So here’s what it looks like: an iPad 2 with a facelift.
Lest that sound like a small deal, let me clarify — a major facelift. Imagine Joan Rivers finally attained complete botox nirvana, her face a seamless high-definition sheen. Now imagine Joan Rivers as an iPad. You’re getting close.
After playing with the new iPad at the Apple launch event Wednesday, I am certain of three things. First, I am going to get heartily sick of calling this thing “the new iPad.” Secondly, the new retina display looks absolutely gorgeous in any app you care to name. And thirdly, not a single other thing about the device’s outward appearance has changed.
Home button? Check. Single speaker on the back? Check. Headphone port, volume and screen lock buttons in exactly the same place? Check.
Counting the iPhone 4S and Apple TV, this is the third Apple product launched under the tenure of Tim Cook that has not physically changed one bit. Either Apple’s legendary industrial designers are getting paid a whole lot to sit around doing nothing, or they are working on some seriously cool changes for next year’s model (the new new iPad?)
No doubt when Apple actually lets us compare the devices side by side — ie. when we buy one on launch day — we’ll really notice the 0.6 millimeters of extra thickness and 0.11 lb of extra weight. The new tablet did feel slightly heftier in my hands than I’m used to, which is a shame. The iPad 2 is already just a tad too heavy to hold in one hand for long periods of time.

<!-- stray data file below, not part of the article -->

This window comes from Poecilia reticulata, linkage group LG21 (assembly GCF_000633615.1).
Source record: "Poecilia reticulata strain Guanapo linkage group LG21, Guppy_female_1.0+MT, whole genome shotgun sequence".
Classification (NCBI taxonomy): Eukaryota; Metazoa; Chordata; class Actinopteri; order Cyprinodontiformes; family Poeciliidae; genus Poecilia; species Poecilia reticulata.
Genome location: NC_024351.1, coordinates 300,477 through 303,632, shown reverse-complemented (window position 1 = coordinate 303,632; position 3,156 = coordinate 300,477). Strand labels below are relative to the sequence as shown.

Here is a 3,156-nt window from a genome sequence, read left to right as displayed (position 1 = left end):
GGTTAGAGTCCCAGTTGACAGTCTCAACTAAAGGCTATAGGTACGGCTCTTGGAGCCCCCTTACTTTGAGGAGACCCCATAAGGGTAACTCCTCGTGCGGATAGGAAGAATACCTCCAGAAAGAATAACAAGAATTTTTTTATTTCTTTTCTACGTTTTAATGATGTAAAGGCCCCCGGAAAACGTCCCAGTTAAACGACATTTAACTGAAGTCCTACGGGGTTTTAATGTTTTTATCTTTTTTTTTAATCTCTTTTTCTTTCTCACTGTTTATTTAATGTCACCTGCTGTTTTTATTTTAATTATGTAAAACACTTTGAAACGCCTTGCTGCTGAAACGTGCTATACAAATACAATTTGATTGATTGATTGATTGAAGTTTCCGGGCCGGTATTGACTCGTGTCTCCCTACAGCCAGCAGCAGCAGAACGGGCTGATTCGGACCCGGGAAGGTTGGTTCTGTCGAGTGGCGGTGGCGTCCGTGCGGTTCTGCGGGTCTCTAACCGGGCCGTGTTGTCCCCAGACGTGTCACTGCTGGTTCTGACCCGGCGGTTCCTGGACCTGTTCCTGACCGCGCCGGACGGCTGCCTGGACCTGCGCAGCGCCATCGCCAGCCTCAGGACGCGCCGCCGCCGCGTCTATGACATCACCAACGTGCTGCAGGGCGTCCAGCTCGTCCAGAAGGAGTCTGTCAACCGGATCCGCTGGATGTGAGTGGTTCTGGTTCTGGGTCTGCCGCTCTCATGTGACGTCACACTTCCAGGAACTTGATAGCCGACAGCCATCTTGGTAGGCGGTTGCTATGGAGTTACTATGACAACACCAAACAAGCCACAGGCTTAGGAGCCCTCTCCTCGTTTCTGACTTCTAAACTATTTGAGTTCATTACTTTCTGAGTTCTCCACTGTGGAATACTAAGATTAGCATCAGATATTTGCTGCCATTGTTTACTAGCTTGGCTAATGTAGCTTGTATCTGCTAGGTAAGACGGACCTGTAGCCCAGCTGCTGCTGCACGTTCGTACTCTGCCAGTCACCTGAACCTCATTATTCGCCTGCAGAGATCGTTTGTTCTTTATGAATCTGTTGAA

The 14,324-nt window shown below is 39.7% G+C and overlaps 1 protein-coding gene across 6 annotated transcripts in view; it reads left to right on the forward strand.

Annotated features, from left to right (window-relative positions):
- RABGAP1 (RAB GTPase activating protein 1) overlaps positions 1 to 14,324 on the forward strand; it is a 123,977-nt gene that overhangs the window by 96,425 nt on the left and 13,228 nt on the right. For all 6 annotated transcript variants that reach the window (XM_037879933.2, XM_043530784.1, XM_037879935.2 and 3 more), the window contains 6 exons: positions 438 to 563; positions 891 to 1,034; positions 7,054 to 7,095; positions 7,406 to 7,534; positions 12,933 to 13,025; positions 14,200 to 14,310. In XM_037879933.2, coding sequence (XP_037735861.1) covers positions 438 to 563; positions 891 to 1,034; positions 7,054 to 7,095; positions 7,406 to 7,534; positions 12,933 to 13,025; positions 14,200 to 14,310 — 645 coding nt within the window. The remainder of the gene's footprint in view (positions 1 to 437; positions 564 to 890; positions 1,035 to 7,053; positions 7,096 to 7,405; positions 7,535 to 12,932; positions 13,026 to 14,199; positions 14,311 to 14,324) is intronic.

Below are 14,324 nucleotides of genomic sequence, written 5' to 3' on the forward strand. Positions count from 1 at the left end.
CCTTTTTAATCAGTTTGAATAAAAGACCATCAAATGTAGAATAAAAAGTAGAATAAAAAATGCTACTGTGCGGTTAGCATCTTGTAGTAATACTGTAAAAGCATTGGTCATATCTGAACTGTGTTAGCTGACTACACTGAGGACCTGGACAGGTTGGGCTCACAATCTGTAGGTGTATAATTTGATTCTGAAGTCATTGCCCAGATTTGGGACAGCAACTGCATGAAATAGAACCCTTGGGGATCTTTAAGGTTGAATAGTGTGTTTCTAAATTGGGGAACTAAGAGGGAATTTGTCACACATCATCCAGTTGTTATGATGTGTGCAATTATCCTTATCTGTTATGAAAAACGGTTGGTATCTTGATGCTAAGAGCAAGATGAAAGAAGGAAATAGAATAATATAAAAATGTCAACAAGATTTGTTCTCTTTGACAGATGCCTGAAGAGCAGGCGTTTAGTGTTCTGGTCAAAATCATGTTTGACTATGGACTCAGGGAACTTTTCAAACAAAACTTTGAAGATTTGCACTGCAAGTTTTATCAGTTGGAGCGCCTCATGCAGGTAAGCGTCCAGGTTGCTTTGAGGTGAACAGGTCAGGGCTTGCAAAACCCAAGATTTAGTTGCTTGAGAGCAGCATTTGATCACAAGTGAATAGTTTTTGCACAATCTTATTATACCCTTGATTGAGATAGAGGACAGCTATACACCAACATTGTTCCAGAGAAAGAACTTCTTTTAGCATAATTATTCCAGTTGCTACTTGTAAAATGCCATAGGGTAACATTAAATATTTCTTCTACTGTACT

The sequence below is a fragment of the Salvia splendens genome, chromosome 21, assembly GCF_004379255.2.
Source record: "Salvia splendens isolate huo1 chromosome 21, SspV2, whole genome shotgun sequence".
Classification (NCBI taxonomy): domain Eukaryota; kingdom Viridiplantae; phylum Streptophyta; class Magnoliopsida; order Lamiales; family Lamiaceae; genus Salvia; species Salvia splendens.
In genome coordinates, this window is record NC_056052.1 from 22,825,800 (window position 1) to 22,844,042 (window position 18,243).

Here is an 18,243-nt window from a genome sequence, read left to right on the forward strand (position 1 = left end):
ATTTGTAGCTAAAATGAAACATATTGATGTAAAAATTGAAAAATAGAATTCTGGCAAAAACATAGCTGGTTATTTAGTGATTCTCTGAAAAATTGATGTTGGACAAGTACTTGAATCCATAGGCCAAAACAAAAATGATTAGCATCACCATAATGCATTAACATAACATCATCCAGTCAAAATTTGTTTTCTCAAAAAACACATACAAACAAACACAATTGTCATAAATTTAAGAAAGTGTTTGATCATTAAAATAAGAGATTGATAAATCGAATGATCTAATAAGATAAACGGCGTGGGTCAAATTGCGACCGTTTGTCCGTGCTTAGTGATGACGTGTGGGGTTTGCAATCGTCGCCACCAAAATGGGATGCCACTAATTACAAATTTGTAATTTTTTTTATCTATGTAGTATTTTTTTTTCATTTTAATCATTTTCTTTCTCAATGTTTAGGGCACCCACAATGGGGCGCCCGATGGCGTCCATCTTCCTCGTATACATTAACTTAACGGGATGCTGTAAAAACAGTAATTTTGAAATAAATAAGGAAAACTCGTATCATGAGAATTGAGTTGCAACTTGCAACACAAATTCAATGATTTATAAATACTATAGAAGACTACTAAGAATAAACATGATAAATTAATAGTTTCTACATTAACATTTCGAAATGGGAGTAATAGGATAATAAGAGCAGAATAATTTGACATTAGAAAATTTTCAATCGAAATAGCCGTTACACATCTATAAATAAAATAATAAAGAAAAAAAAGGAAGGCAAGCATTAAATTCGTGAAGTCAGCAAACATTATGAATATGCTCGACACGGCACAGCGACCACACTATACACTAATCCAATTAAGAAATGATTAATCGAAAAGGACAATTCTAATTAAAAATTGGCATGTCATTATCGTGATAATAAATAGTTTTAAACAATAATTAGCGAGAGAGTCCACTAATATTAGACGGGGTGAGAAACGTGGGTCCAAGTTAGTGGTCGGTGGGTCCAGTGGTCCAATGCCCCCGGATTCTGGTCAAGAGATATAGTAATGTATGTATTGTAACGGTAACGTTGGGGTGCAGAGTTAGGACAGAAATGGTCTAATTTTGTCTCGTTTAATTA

As for the 4G speeds and the battery life, which Apple says is still in the 9-10 hour range: these claims will also require more extensive testing than Apple would allow in its hands-on area. We’re looking forward to playing battery-hogging games for 10 hours at a time to properly test it out.
All I Wanna Do Is Read
But what I can confirm is how incredibly gorgeous that resolution looks. You can’t tear your eyes away from it. Photos and videos are far more life-like. Games feel closer to reality, too. And books? With a retina display, books seem more attractive on the iPad than in any other format. And I’m not just comparing them to the Kindle, the Nook or the iPad 2; my frame of reference includes physical books, too.
I’ve built up a pretty extensive library of iBooks, and I’ve been enjoying blasting through them on the iPad 2. But after a while — say, an hour — the lower-resolution text starts to have an effect. I wouldn’t say my eyes get strained, exactly; it’s more of a restlessness, a desire to look at something else, that doesn’t happen with physical books.
I don’t have that problem with iBooks on the retina display of the iPhone 4S. But who wants to read a whole book on an iPhone? The iPad’s form factor is where it’s at, as far as we bookworms are concerned. Now I can get truly lost in a good ebook.
Sorry, Amazon and Barnes & Noble, you are going to have to up your game. The Kindle’s old e-ink screen isn’t nearly as readable as this, even in direct sunlight (and the Kindle Fire? Fuggeddaboutit.)
Obviously, this is all good news for the nascent iPad magazine industry. Not to mention the still-rumored category of shopping catalogs, which seems a no-brainer on the new iPad.
In short, reading just got real again.
What else would you like to know about the new iPad? What’s the first thing you’ll try when you get your hands on one? Let us know in the comments.
Photos on the New iPad
Images show up sharp and clear on the iPad's new Retina Display.